Arakaki said he was glad to see people connect with “Bento” through life experiences — like the story told to him by a woman who had traveled with one of the tour groups. “When she saw the ‘Uchinanchu Hearts’ panel, she found her mother in the photo of the Wailuku war relief. She told me that she used to go to the center to help pack the clothes that were to be sent to Okinawa,” said Arakaki.

And then there’s the story of HUOA president Albert Miyasato’s family. Shiz Miyasato was taking her time, reading each exhibit panel, studying the photos and captions. When she came to the panel titled, “Uchinanchu Hearts,” a photograph of a man holding a piglet caught her eye — he looked so much like her father-in-law Heisho Miyasato.

In 1948 — three years after the devastating Battle of Okinawa — Heisho Miyasato and six other Uchinanchu men had sailed from Oregon to Okinawa with 550 pigs in an effort to provide sustaining nourishment for the people. The piglet in the photo was born during that turbulent voyage. The photo, which was taken by the late Shinyei Shimabukuro — also in the group — had been loaned to the exhibit by his grandson, Young Okinawans of Hawaii president Jon Itomura. Shimabukuro had not captioned the photos, so the identity of the man holding the piglet had remained unknown.

Shiz called over her husband and his sister, Joyce — and all three examined the photo closely, agreeing in the end that the man was indeed their father. “What a wonderful feeling to have seen Papa under such circumstances,” wrote Shiz in the Jikoen Hongwanji newsletter. “We were thrilled beyond words. Just seeing this picture was the highlight of our trip, we three agreed.”

The panel on the post-war relief that Hawaii Uchinanchu provided impacted young and old alike, said Arakaki. “Some kids came up to me and told me that they were moved to know about the post-war relief efforts.”

He said the three ‘Uchinanchu panels’ that were developed for “Bento’s” showing in Okinawa were “essential for local (Okinawa) Uchinanchu to understand what ‘aloha’ means.” “It helped them understand “Bento’s” message via something of their own,” he said.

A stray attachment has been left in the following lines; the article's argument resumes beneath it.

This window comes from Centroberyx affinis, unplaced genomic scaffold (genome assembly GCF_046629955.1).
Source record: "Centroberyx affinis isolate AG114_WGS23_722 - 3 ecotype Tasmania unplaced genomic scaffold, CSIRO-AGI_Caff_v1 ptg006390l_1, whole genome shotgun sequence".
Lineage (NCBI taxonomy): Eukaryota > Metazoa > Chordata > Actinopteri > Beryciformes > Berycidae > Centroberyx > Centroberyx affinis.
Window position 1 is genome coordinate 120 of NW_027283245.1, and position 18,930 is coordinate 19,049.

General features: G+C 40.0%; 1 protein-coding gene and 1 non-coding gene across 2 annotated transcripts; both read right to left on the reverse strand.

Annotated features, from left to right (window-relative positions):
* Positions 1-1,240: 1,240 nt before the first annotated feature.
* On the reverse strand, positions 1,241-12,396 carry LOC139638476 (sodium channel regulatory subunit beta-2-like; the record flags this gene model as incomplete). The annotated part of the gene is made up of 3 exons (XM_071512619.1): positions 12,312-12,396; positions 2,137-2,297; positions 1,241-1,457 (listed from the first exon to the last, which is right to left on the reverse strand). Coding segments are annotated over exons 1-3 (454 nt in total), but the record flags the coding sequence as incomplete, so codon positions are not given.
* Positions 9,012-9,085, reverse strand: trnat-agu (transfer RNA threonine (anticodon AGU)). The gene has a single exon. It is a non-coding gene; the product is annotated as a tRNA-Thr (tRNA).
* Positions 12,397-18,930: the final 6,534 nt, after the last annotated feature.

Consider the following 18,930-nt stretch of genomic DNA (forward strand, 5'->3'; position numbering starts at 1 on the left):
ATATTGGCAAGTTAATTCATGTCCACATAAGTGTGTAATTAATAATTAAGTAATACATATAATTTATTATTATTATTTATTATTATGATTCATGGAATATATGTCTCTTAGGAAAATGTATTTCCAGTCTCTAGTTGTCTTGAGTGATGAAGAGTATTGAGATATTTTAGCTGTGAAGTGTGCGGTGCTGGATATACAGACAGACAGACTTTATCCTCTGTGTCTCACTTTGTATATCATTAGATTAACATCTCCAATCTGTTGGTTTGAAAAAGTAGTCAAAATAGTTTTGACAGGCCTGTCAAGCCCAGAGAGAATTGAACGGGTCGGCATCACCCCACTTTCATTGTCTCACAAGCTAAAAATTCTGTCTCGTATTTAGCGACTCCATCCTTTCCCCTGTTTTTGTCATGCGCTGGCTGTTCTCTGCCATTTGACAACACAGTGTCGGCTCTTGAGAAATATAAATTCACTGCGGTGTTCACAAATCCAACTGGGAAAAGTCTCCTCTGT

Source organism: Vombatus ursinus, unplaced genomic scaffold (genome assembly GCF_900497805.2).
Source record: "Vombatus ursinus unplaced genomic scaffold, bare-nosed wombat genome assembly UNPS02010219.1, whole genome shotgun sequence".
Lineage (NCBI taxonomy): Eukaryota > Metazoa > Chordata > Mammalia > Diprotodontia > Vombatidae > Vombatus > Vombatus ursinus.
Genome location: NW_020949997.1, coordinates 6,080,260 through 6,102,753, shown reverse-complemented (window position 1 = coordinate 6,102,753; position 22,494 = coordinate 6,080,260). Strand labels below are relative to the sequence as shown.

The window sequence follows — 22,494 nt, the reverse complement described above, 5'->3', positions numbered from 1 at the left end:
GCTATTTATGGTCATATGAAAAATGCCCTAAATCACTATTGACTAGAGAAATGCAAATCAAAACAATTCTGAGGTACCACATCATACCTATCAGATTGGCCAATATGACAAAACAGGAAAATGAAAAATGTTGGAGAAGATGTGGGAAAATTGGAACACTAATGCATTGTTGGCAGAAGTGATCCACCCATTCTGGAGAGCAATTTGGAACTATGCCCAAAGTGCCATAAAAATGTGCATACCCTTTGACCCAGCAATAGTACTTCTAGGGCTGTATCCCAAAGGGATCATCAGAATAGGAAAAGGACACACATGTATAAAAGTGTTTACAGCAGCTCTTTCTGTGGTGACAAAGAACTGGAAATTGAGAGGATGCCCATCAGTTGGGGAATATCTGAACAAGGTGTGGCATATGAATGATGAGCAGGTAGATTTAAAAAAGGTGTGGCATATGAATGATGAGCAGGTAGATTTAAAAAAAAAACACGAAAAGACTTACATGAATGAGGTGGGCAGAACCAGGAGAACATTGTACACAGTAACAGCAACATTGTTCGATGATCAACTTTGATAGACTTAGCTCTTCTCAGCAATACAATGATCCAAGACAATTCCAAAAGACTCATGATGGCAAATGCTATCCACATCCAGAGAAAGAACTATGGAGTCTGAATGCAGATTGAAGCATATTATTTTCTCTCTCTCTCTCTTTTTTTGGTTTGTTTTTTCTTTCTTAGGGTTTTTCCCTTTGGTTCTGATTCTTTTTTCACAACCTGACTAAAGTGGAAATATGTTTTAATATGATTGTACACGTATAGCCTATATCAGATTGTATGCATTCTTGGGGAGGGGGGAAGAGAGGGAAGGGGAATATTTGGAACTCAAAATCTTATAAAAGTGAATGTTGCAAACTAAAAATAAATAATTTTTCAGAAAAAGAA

“I think that the Okinawan panels added to the overall exhibit.” said Allison Yanagi, “Especially for the people here. They still remember the assistance they received from Hawaii after the war, and ties between family members are still strong, even though there may be language barriers and distance separating people,” She was moved by the panel titled, “Uchinanchu Aloha,” which highlighted the “bridge of Uchinanchu Aloha” that has connected the two communities of Okinawans for 100 years now.

The panel features a 1993 photo of former Young Okinawans president and former HUOA vice president Wesley Waniya with his father’s elderly cousin, Eitoku Yamashiro, during Wesley trip to Okinawa on the HUOA Leadership Tour. “Uncle Eitoku” insisted that Wesley stay at his home in Nakagusuku even if only for a few days. Over those few days, he told Wesley many times about how kind his father, Wallace, had been to him while stationed in mainland Japan with the U.S. Air Force immediately after the war. Whenever he had a furlough, Wallace would hitch a ride to Okinawa on a cargo plane to help Eitoku however he could. Uncle Eitoku never forgot that gift of Uchinanchu aloha.

Allison Yanagi said she has had similar experiences with her own relatives in Okinawa.

“From Bento to Mixed Plate” closed quietly a month after a “chickenskin” opening that had warmed hearts and reinforced the bonds of “Uchinanchu Aloha”that have been interwoven like a fragrant lei over the last 100 years.

“The special ties between Hawaii and Okinawa and Japan will never be broken,” Lt. Gov. Mazie Hirono had told the opening day crowd. “As island homelands, we share a similar culture, and in that, we share an understanding — an understanding that shared differences only adds to the richness of our cultures, heritage and people. ‘Mixed plate’ is a bridging of nations, a true symbol of peace.”



Helen Asato was thrilled to see a photo of her parents “K.C.” Jiro and Agnes Asato and their family business, KC Drive Inn, in the exhibit.

Okinawa Governor Keiichi Inamine and HUOA Centennial Committee chair Dexter Teruya in front of an exhibit panel that features a photo of Dexter’s father Wallace and uncle, Albert — founders of Times Supermarket.

Former Young Okinawans president and HUOA vice president Wesley Waniya pictured with his father’s cousin, Eitoku Yamashiro, is featured in the panel titled, “Uchinanchu Aloha.”

You can’t take Hawaii out of them: Lt. Gov. Mazie Hirono with Lynn Miyashiro, Alyce Nakama, and Sharon Oshiro - all studying in Okinawa.